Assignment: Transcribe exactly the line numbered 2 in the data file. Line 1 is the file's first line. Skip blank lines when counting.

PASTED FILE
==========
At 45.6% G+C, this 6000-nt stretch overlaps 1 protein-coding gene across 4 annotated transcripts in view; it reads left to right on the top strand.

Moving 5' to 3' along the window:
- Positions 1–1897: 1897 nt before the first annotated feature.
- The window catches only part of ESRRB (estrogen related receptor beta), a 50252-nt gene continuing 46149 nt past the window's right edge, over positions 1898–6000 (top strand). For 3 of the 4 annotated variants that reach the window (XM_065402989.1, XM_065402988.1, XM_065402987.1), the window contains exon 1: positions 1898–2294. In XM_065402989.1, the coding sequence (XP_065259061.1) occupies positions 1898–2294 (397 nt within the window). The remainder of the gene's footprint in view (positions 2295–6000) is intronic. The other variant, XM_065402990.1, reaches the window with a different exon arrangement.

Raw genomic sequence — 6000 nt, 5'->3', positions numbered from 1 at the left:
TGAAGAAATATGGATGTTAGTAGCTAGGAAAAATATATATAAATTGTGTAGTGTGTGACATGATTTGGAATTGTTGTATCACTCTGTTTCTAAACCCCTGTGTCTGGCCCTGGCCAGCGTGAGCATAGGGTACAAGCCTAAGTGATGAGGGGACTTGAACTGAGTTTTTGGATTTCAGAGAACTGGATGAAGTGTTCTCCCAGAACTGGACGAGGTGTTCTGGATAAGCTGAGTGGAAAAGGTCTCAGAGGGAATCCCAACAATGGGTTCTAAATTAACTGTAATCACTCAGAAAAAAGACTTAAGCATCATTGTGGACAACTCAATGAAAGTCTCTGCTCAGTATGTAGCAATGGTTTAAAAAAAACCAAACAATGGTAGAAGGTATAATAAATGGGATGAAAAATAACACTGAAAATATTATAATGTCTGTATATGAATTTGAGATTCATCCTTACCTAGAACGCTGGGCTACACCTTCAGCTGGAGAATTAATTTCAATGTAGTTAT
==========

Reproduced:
Moving 5' to 3' along the window: